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Worldwide Chokepoints

At least eight international regions -- called the "US Lifelines and Transit Regions" by the Department of Defense -- contain chokepoints that require US attention:

  • the Gulf of Mexico-Caribbean Sea with the Panama Canal
  • the North Sea-Baltic Sea with several channels and straits
  • the Mediterranean-Black Sea with the Strait of Gibraltar and access to Middle Eastern areas
  • the Western Indian Ocean with the Suez Canal, Bab el Mandeb, the Strait of Hormuz, and around South Africa to the Mozambique Channel
  • the Southeast Asian Seas with the Malacca and Lombok Straits among others, and SLOCs passing the Spratly Islands
  • the Northeast Asian Seas with SLOCs important for access to Japan, Korea, China, and Russia
  • the Southwest Pacific with important SLOC access to Australia
  • the Arctic Ocean with the Bering Strait

The worlds oceans account for nearly 90 percent of all international commerce. Straits are geographical areas littered across the oceans near land masses that constrict the passage of shipping to narrow passages. These straits often serve as strategic chokepoints that offer potential control of the worlds sea lanes of communication. Because international shipping lanes are forced to go through these specific vulnerable locations, they are often referred to as the "geographical Achilles heels of the global economy."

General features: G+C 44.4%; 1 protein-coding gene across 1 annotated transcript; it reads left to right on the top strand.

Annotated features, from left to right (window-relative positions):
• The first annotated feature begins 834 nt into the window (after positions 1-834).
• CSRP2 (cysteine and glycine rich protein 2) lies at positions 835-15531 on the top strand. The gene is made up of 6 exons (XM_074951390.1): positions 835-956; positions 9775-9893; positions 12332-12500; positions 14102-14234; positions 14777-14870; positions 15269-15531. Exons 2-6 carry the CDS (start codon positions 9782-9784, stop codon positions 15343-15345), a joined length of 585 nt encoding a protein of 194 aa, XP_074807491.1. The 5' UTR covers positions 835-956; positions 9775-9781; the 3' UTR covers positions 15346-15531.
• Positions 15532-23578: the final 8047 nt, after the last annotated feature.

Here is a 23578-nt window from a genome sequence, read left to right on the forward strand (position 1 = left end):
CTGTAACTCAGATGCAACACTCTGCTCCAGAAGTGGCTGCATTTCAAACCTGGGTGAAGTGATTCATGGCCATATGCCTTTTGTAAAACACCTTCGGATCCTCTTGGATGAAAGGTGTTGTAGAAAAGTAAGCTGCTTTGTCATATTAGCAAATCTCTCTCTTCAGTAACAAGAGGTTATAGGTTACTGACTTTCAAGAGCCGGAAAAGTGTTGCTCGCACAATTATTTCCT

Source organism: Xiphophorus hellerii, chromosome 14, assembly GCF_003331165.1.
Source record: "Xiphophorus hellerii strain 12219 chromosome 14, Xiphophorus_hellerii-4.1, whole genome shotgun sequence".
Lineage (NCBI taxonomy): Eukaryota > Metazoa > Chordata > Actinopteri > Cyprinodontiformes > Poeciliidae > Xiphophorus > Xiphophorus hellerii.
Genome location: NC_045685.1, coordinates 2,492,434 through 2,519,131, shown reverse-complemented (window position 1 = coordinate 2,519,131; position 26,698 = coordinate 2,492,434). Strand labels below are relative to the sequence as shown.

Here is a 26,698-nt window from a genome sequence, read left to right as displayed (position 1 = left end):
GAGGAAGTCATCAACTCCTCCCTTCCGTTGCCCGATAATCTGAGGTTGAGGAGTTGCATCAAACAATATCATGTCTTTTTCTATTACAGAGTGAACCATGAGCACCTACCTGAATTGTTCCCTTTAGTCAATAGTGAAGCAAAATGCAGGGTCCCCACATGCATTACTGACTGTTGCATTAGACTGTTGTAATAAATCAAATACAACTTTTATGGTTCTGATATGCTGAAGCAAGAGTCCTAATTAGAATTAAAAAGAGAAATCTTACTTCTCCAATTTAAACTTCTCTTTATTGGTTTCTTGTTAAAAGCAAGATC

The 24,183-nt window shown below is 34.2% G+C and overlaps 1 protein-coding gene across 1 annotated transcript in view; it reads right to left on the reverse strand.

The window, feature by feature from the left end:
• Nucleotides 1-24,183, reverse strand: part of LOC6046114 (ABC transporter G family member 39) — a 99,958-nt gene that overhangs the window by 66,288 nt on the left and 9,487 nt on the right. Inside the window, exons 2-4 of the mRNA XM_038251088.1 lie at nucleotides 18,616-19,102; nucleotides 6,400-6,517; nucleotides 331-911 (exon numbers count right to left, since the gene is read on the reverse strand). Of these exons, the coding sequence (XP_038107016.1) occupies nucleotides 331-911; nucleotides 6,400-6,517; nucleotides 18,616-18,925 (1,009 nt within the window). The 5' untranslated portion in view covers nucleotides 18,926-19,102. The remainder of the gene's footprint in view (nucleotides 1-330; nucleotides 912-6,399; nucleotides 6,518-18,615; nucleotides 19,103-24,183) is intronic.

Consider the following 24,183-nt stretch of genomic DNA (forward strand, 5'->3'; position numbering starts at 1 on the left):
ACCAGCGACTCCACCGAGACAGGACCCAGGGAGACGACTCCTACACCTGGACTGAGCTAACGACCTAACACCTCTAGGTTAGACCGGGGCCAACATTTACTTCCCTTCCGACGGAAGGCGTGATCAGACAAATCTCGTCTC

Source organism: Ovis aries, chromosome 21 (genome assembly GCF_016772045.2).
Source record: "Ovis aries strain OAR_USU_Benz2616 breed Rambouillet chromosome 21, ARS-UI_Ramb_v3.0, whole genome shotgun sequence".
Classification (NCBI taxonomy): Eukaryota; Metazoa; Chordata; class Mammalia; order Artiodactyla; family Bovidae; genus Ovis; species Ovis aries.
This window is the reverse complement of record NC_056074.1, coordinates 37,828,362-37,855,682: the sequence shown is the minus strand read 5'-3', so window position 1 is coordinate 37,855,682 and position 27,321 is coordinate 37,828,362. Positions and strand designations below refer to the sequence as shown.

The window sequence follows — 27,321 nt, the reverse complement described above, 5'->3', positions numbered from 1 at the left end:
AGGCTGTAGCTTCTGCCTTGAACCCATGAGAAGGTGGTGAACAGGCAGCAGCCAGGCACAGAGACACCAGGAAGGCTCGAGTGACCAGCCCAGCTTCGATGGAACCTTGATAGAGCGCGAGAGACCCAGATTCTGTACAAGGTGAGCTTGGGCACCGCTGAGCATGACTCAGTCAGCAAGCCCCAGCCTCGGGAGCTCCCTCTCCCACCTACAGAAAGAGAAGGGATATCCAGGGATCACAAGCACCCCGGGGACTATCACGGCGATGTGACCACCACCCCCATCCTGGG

Many straits are in close proximity to politically unstable nations, which increases navigation risks and compromises access and use. These strategic passages can be mined, blocked by sinking ships, or interdicted by naval forces, artillery or missile systems.

Examples include: Strait of Hormuz provides transit for 88 percent of all the petroleum exported from the Persian Gulf Strait of Malacca - one of the most important strategic passages in the world because it supports the bulk of the maritime trade between Europe and Pacific Asia Strait of Bab el-Mandeb - a strategic link between the Indian Ocean and Red Sea that controls access to the Suez Canal, which in turn accounts for 14 percent of global commerce Passages of Bosphorus and Dardanelles the only links between the Black Sea and Mediterranean Sea, thus one of the few passages for commerce and petroleum from the Caspian Sea to the Mediterranean community Panama Canal - handles nearly 12 percent of the American international seaborne trade.

To be effective, U.S. armed forces must be where required, when required. They must be capable of moving within and between areas of operations in times of developing crises. To carry out assigned missions, U.S. naval units are continuing to experience a brisk operational tempo. For example, on any given day, about 50 percent of U.S. Navy ships are at sea; about 30 percent are deployed in the Adriatic, Mediterranean, Red Sea, Persian Gulf, and Western Pacific.